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Fashion advances with society, but in the same way, society also advances with fashion, both feedbacks. The constant updating and transformation of fashion, its aesthetics and influence, provides a new perspective and a renewed way of looking at the outfits that surround us in people’s daily lives.

#Kutoo

This not only affects the way we dress in our daily lives, but also in the part that participates in the work. With the advance of time and the new opportunities that the world of fashion has given us, we have understood several things; one, that you don’t need a heeled shoe to be elegant and two, we have discarded the prejudice that wearing sneakers is an unsuitable way to go to work, or to a social event.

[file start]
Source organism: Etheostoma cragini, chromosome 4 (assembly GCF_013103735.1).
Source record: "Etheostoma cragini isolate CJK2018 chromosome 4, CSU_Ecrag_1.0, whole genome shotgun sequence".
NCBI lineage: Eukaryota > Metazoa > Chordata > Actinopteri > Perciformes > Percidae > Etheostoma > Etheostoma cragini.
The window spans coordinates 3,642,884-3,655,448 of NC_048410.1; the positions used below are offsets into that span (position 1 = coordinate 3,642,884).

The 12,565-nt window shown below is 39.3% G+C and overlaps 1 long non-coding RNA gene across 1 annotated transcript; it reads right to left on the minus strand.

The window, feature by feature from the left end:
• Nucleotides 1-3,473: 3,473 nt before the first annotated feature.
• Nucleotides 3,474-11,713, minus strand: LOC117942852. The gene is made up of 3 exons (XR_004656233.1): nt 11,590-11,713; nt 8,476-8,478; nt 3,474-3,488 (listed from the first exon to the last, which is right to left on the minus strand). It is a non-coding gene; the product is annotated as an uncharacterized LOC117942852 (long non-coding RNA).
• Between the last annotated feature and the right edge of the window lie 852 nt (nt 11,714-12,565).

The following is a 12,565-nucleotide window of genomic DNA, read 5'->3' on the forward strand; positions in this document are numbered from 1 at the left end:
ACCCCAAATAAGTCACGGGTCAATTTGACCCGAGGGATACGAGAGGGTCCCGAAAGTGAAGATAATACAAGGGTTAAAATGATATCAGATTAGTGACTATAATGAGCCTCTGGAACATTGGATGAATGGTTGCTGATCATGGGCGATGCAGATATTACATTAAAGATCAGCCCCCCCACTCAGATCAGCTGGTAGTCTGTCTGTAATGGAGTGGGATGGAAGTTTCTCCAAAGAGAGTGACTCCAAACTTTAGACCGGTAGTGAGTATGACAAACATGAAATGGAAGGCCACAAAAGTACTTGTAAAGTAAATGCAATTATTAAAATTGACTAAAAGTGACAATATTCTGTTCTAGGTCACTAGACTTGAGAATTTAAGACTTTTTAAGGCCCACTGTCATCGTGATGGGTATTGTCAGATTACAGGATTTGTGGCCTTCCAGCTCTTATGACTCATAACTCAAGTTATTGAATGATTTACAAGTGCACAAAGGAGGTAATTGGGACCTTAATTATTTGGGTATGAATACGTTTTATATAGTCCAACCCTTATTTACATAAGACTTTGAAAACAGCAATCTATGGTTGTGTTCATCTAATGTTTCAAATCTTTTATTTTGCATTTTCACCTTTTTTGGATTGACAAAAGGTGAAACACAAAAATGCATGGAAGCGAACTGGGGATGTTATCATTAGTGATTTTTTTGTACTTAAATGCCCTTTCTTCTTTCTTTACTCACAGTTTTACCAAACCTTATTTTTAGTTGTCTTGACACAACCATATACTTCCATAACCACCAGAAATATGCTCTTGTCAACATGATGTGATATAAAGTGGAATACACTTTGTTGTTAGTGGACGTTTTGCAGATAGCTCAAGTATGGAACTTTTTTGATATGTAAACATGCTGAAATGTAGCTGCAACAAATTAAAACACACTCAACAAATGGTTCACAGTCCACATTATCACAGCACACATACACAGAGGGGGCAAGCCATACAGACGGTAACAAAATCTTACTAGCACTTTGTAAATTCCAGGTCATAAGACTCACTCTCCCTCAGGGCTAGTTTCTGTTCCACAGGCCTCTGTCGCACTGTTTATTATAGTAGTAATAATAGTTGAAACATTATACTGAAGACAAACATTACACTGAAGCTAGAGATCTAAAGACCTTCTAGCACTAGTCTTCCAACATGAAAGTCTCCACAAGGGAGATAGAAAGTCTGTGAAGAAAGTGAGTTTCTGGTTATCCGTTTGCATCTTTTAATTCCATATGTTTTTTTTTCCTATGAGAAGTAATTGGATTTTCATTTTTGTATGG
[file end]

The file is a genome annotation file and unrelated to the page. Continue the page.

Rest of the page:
Even so, expectations about how a woman or a man should be dressed at work are still imposed. Certain rules of dress are increasingly questioned, especially by women who consider certain rules of “dress code” unnecessary. Our way of dressing may speak of how we are, but not of our working capacities.

Woman with shoe sitting outdoors and massaging ankle

A Japanese actress and model, Yumi Ishikawa, has opened the debate on whether it is absolutely necessary for a woman to have to wear heels as part of her workwear. In most companies in Japan it is an imposition that women wear heels.

Everything began a few weeks ago through the social network Twiter, in which through a tweet of Yumi, questioned this standard of dress, while the consequences that entailed, “arrive home with your feet sore just by the simple fact of having to wear heels to go to work,” in a few hours more than 16,000 people supported their protest.

Just like the #Metoo movement in the United States, Japan meets #Kutoo, a hans tag formed from the words shoe and pain.

It’s time to end the stereotypes associated with women. What do you think?